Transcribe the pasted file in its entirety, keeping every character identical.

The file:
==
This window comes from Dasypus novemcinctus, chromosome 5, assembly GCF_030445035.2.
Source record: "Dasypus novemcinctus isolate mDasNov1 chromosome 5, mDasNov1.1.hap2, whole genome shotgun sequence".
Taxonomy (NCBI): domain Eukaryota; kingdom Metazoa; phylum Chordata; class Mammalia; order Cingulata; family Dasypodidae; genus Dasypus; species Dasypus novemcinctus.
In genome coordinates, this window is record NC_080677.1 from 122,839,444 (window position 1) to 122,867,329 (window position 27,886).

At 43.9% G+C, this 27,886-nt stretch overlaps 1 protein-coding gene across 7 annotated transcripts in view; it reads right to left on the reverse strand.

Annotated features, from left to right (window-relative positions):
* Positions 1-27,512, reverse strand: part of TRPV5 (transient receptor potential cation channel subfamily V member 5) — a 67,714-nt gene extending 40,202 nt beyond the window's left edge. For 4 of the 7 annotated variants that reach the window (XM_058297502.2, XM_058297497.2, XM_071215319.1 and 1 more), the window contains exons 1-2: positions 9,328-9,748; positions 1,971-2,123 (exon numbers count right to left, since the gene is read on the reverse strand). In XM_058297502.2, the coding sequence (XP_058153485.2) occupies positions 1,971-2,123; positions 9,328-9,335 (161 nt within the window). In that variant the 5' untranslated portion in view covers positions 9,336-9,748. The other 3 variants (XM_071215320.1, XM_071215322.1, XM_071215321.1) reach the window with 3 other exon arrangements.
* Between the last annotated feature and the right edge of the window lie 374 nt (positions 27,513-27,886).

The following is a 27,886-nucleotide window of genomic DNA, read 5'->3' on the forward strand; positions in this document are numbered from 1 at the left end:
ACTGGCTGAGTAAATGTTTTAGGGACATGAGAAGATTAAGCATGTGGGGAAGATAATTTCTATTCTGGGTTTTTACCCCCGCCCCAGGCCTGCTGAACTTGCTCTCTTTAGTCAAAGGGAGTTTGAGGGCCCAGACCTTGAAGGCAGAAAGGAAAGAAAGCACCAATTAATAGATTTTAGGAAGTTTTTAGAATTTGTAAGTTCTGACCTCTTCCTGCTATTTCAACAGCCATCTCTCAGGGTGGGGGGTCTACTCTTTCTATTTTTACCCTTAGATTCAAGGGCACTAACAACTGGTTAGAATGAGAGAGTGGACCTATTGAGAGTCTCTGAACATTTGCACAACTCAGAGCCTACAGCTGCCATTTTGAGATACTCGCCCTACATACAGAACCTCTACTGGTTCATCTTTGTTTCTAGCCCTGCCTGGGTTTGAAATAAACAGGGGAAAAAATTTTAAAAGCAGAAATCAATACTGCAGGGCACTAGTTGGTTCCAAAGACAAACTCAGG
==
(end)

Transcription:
This window comes from Dasypus novemcinctus, chromosome 5, assembly GCF_030445035.2.
Source record: "Dasypus novemcinctus isolate mDasNov1 chromosome 5, mDasNov1.1.hap2, whole genome shotgun sequence".
Taxonomy (NCBI): domain Eukaryota; kingdom Metazoa; phylum Chordata; class Mammalia; order Cingulata; family Dasypodidae; genus Dasypus; species Dasypus novemcinctus.
In genome coordinates, this window is record NC_080677.1 from 122,839,444 (window position 1) to 122,867,329 (window position 27,886).

At 43.9% G+C, this 27,886-nt stretch overlaps 1 protein-coding gene across 7 annotated transcripts in view; it reads right to left on the reverse strand.

Annotated features, from left to right (window-relative positions):
* Positions 1-27,512, reverse strand: part of TRPV5 (transient receptor potential cation channel subfamily V member 5) — a 67,714-nt gene extending 40,202 nt beyond the window's left edge. For 4 of the 7 annotated variants that reach the window (XM_058297502.2, XM_058297497.2, XM_071215319.1 and 1 more), the window contains exons 1-2: positions 9,328-9,748; positions 1,971-2,123 (exon numbers count right to left, since the gene is read on the reverse strand). In XM_058297502.2, the coding sequence (XP_058153485.2) occupies positions 1,971-2,123; positions 9,328-9,335 (161 nt within the window). In that variant the 5' untranslated portion in view covers positions 9,336-9,748. The other 3 variants (XM_071215320.1, XM_071215322.1, XM_071215321.1) reach the window with 3 other exon arrangements.
* Between the last annotated feature and the right edge of the window lie 374 nt (positions 27,513-27,886).

The following is a 27,886-nucleotide window of genomic DNA, read 5'->3' on the forward strand; positions in this document are numbered from 1 at the left end:
ACTGGCTGAGTAAATGTTTTAGGGACATGAGAAGATTAAGCATGTGGGGAAGATAATTTCTATTCTGGGTTTTTACCCCCGCCCCAGGCCTGCTGAACTTGCTCTCTTTAGTCAAAGGGAGTTTGAGGGCCCAGACCTTGAAGGCAGAAAGGAAAGAAAGCACCAATTAATAGATTTTAGGAAGTTTTTAGAATTTGTAAGTTCTGACCTCTTCCTGCTATTTCAACAGCCATCTCTCAGGGTGGGGGGTCTACTCTTTCTATTTTTACCCTTAGATTCAAGGGCACTAACAACTGGTTAGAATGAGAGAGTGGACCTATTGAGAGTCTCTGAACATTTGCACAACTCAGAGCCTACAGCTGCCATTTTGAGATACTCGCCCTACATACAGAACCTCTACTGGTTCATCTTTGTTTCTAGCCCTGCCTGGGTTTGAAATAAACAGGGGAAAAAATTTTAAAAGCAGAAATCAATACTGCAGGGCACTAGTTGGTTCCAAAGACAAACTCAGG